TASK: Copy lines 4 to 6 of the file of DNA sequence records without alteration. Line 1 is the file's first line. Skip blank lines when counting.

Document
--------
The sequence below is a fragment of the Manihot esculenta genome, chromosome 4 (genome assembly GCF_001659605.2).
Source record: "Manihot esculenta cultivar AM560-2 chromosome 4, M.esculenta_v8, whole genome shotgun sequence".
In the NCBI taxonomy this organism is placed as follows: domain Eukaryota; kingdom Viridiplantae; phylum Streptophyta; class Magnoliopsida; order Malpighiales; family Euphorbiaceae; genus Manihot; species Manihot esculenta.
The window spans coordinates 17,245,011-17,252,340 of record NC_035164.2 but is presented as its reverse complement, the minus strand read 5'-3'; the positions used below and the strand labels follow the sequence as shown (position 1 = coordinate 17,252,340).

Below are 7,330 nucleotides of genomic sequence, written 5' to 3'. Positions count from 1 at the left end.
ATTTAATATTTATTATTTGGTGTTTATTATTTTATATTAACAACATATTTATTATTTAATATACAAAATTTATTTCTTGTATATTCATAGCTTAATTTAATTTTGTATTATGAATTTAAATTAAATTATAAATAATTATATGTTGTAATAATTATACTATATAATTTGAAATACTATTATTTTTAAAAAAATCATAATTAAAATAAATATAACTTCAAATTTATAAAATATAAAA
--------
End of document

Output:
The window spans coordinates 17,245,011-17,252,340 of record NC_035164.2 but is presented as its reverse complement, the minus strand read 5'-3'; the positions used below and the strand labels follow the sequence as shown (position 1 = coordinate 17,252,340).

Below are 7,330 nucleotides of genomic sequence, written 5' to 3'. Positions count from 1 at the left end.
ATTTAATATTTATTATTTGGTGTTTATTATTTTATATTAACAACATATTTATTATTTAATATACAAAATTTATTTCTTGTATATTCATAGCTTAATTTAATTTTGTATTATGAATTTAAATTAAATTATAAATAATTATATGTTGTAATAATTATACTATATAATTTGAAATACTATTATTTTTAAAAAAATCATAATTAAAATAAATATAACTTCAAATTTATAAAATATAAAA